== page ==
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Prolog and Epilog

Every function that allocates stack space, calls other functions, saves nonvolatile registers, or uses exception handling must have a prolog whose address limits are described in the unwind data associated with the respective function table entry (see Exception Handling (x64)). The prolog saves argument registers in their home addresses if required, pushes nonvolatile registers on the stack, allocates the fixed part of the stack for locals and temporaries, and optionally establishes a frame pointer. The associated unwind data must describe the action of the prolog and must provide the information necessary to undo the effect of the prolog code.

If the fixed allocation in the stack is more than one page (that is, greater than 4096 bytes), then it is possible that the stack allocation could span more than one virtual memory page and, therefore, the allocation must be checked before it is actually allocated. A special routine that is callable from the prolog and which does not destroy any of the argument registers is provided for this purpose.

The preferred method for saving nonvolatile registers is to move them onto the stack before the fixed stack allocation. If the fixed stack allocation were performed before the nonvolatile registers were saved, then most probably a 32-bit displacement would be required to address the saved register area (reportedly, pushes of registers are just as fast as moves and should remain so for the foreseeable future in spite of the implied dependency between pushes). Nonvolatile registers can be saved in any order. However, the first use of a nonvolatile register in the prolog must be to save it.

The code for a typical prolog might be:

mov       [RSP + 8], RCX
push   R15
push   R14
push   R13
sub      RSP, fixed-allocation-size
lea      R13, 128[RSP]
...

This prolog stores the argument register RCX in its home location, saves nonvolatile registers R13-R15, allocates the fixed part of the stack frame, and establishes a frame pointer that points 128 bytes into the fixed allocation area. Using an offset allows more of the fixed allocation area to be addressed with one-byte offsets.

If the fixed allocation size is greater than or equal to one page of memory, then a helper function must be called before modifying RSP. This helper, __chkstk, is responsible for probing the to-be-allocated stack range, to ensure that the stack is extended properly. In that case, the previous prolog example would instead be:

mov       [RSP + 8], RCX
push   R15
push   R14
push   R13
mov      RAX,  fixed-allocation-size
call   __chkstk
sub      RSP, RAX
lea      R13, 128[RSP]
...

The __chkstk helper will not modify any registers other than R10, R11, and the condition codes. In particular, it will return RAX unchanged and leave all nonvolatile registers and argument-passing registers unmodified.

Epilog code exists at each exit to a function. Whereas there is normally only one prolog, there can be many epilogs. Epilog code trims the stack to its fixed allocation size (if necessary), deallocates the fixed stack allocation, restores nonvolatile registers by popping their saved values from the stack, and returns.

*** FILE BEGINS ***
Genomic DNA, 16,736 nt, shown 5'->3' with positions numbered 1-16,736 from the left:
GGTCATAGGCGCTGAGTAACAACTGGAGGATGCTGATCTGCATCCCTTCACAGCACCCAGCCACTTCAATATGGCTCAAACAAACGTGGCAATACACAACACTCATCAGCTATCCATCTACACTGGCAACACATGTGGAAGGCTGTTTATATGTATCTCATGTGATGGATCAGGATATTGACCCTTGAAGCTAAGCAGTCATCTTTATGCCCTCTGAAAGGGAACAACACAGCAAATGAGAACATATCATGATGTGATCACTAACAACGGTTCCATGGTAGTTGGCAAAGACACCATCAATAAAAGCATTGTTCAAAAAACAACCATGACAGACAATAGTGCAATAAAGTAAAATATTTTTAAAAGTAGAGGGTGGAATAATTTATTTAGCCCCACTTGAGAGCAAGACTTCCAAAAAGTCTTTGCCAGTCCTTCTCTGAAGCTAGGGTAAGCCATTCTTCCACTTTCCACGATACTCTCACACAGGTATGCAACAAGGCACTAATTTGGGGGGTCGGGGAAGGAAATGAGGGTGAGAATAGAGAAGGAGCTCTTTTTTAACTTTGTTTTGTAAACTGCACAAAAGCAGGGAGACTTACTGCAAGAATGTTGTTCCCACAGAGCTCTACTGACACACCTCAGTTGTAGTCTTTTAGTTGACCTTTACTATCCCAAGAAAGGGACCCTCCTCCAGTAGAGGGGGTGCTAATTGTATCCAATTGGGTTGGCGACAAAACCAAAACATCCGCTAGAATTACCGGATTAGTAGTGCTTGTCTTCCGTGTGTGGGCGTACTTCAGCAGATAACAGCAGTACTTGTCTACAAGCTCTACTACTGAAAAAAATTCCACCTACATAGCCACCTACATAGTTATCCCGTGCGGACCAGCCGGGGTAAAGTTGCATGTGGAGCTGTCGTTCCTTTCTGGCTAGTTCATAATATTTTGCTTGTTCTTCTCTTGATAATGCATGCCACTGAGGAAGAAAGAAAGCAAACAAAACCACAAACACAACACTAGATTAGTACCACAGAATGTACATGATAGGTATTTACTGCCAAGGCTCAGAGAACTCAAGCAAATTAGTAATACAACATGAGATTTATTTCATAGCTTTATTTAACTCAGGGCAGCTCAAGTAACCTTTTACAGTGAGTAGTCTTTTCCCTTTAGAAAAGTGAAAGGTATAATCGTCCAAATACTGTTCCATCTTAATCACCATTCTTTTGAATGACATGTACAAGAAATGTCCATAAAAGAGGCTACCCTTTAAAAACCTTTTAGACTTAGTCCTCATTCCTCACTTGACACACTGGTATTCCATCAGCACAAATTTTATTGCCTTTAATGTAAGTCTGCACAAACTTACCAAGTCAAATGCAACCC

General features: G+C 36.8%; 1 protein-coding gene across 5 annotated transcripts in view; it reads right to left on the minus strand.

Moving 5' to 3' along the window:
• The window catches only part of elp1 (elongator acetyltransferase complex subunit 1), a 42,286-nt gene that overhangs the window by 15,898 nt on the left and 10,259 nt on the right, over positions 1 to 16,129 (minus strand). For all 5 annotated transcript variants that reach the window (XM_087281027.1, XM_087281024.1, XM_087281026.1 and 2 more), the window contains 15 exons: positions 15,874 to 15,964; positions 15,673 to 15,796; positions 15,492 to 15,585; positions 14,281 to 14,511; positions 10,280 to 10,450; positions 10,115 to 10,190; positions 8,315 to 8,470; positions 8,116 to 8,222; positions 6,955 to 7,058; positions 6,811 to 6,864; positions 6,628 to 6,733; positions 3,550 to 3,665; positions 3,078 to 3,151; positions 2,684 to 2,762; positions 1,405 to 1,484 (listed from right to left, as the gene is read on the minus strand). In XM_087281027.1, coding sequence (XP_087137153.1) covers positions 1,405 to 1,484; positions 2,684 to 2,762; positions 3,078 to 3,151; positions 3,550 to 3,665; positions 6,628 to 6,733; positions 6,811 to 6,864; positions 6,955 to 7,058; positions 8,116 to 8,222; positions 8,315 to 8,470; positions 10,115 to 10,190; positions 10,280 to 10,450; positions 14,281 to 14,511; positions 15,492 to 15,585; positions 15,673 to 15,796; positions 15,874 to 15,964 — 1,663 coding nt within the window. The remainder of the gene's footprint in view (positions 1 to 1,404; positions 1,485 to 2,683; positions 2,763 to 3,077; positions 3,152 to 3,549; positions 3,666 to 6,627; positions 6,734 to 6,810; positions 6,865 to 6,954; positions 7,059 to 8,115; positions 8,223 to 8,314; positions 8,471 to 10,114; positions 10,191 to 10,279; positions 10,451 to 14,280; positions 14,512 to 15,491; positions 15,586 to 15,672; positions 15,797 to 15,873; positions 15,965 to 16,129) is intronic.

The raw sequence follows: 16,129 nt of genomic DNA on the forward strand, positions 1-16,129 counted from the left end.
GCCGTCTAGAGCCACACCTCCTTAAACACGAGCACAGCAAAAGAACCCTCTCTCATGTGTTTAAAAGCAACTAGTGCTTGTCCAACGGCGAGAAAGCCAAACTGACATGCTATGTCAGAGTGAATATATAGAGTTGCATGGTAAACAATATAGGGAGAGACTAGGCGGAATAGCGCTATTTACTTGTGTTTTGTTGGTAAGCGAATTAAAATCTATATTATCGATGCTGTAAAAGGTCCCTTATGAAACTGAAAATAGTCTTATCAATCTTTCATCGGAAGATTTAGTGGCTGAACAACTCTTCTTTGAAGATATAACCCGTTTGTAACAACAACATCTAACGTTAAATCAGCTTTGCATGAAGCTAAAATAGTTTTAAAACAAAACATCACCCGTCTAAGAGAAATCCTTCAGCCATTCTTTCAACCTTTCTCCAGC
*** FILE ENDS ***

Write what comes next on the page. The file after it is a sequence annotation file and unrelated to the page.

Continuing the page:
The epilog code must follow a strict set of rules for the unwind code to reliably unwind through exceptions and interrupts. This reduces the amount of unwind data required, because no extra data is needed to describe each epilog. Instead, the unwind code can determine that an epilog is being executed by scanning forward through a code stream to identify an epilog.

If no frame pointer is used in the function, then the epilog must first deallocate the fixed part of the stack, the nonvolatile registers are popped, and control is returned to the calling function. For example,

add      RSP, fixed-allocation-size
pop      R13
pop      R14
pop      R15
ret

If a frame pointer is used in the function, then the stack must be trimmed to its fixed allocation prior to the execution of the epilog. This is technically not part of the epilog. For example, the following epilog could be used to undo the prolog previously used:

lea      RSP, -128[R13]
; epilogue proper starts here
add      RSP, fixed-allocation-size
pop      R13
pop      R14
pop      R15
ret

In practice, when a frame pointer is used, there is no good reason to adjust RSP in two steps, so the following epilog would be used instead:

lea      RSP, fixed-allocation-size – 128[R13]
pop      R13
pop      R14
pop      R15
ret

These are the only legal forms for an epilog. It must consist of either an add RSP,constant or lea RSP,constant[FPReg], followed by a series of zero or more 8-byte register pops and a return or a jmp. (Only a subset of jmp statements are allowable in the epilog. These are exclusively of the class of jmps with ModRM memory references where ModRM mod field value 00. The use of jmps in the epilog with ModRM mod field value 01 or 10 is prohibited. See Table A-15 in the AMD x86-64 Architecture Programmer’s Manual Volume 3: General Purpose and System Instructions, for more info on the allowable ModRM references.). No other code can appear. In particular, nothing can be scheduled within an epilog, including loading of a return value.

Note that, when a frame pointer is not used, the epilog must use add RSP,constant to deallocate the fixed part of the stack. It may not use lea RSP,constant[RSP] instead. This restriction exists so the unwind code has fewer patterns to recognize when searching for epilogs.

Following these rules allows the unwind code to determine that an epilog is currently being executed and to simulate execution of the remainder of the epilog to allow recreating the context of the calling function.

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